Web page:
Tuesday, September 11, 2012

Coyote by Alex Odom


Alex Odom's poetry collection, Coyote, is about growth, masculinity, time and space, and the natural world.  

"This collection introduces an unexpected voice to poetry, at times philosophical, often plain-spoken, unabashedly male, but searching, asking, without embarrassment or fear, questions contemporary culture in its cynicism, too often pretends not to ask: "So I hope for dreams like roadmaps--signs that point to absolution. Because, in my waking hours, I long for places I don't yet know I've seen." Oh don't we all? If Rod Serling had been a blue-collar poet from Virginia, writing being alive in the 21st century, this is the work he would have written."

-Mary Carroll-Hackett, author of The Real Politics of LipstickSlipstream Press, and the forthcoming Animal Soul from Kattywompus Press

In rolling lines of prose poems, we are in the very real world of Southern Ohio back roads, butterfly knives, scorched earth, rainy diesel exhaust… But, it’s not just the gritty and beautiful details that drive these poems—Odom is in it for the machinery of manhood, transformation, and the deep waters beneath. It’s when we walk around the flawed world with these strange bodies—that’s when Coyote comes alive, these heavy metal poems blasting all around him.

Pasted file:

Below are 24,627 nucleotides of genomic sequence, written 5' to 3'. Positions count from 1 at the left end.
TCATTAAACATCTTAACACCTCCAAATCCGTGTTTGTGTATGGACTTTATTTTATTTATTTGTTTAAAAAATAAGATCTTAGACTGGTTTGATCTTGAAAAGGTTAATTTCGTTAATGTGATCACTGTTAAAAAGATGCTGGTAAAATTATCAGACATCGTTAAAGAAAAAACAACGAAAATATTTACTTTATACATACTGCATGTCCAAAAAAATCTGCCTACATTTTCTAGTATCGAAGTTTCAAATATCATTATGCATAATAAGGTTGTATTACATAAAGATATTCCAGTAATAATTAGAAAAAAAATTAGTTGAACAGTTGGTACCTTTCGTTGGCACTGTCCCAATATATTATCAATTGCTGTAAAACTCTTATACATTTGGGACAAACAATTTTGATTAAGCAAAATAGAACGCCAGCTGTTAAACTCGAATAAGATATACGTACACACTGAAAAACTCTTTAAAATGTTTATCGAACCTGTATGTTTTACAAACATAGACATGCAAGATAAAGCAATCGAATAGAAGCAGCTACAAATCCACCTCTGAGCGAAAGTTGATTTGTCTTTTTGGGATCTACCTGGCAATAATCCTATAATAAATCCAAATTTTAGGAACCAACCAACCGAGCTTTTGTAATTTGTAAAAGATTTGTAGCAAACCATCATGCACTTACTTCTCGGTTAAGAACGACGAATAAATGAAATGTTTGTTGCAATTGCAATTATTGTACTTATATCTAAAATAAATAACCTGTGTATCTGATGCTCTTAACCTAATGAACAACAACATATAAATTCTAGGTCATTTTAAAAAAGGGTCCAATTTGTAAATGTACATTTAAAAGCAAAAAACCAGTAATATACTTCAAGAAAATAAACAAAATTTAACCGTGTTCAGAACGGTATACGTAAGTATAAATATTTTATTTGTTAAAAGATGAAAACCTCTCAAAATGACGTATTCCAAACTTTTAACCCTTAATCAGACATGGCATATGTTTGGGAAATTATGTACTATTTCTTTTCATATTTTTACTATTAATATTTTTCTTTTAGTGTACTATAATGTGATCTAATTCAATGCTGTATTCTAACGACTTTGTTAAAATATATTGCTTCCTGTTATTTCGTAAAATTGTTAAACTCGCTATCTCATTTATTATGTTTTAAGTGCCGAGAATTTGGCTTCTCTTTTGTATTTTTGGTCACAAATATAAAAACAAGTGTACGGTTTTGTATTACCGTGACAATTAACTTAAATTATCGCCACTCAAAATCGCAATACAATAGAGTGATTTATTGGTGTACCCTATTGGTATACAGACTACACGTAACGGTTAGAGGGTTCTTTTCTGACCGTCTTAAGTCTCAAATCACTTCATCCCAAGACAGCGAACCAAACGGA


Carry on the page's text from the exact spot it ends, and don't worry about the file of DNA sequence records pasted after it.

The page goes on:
-Jan Beatty, author of Mad River, Bone Shaker, and Red Sugar, University of Pittsburgh Press

"Coyote is beautifully abrasive, with language that has been polished like marble is polished, until it is both smooth and sharp-edged. Odom explores the actions and interactions, the connections and contradictions, inherent in a basic, yet complex question: What does it mean now to be a "good man"? Negotiating a minefield (as well as a mindfield) of physical, spiritual, natural, emotional, mechanical and even digital terrain, Odom writes about working with steel and
stone, about punches thrown and taken; but also about silence and fear and the hard-won perspective gained from just living on the planet... and paying attention."

-Robert Gray, contributing editor, Shelf Awareness  

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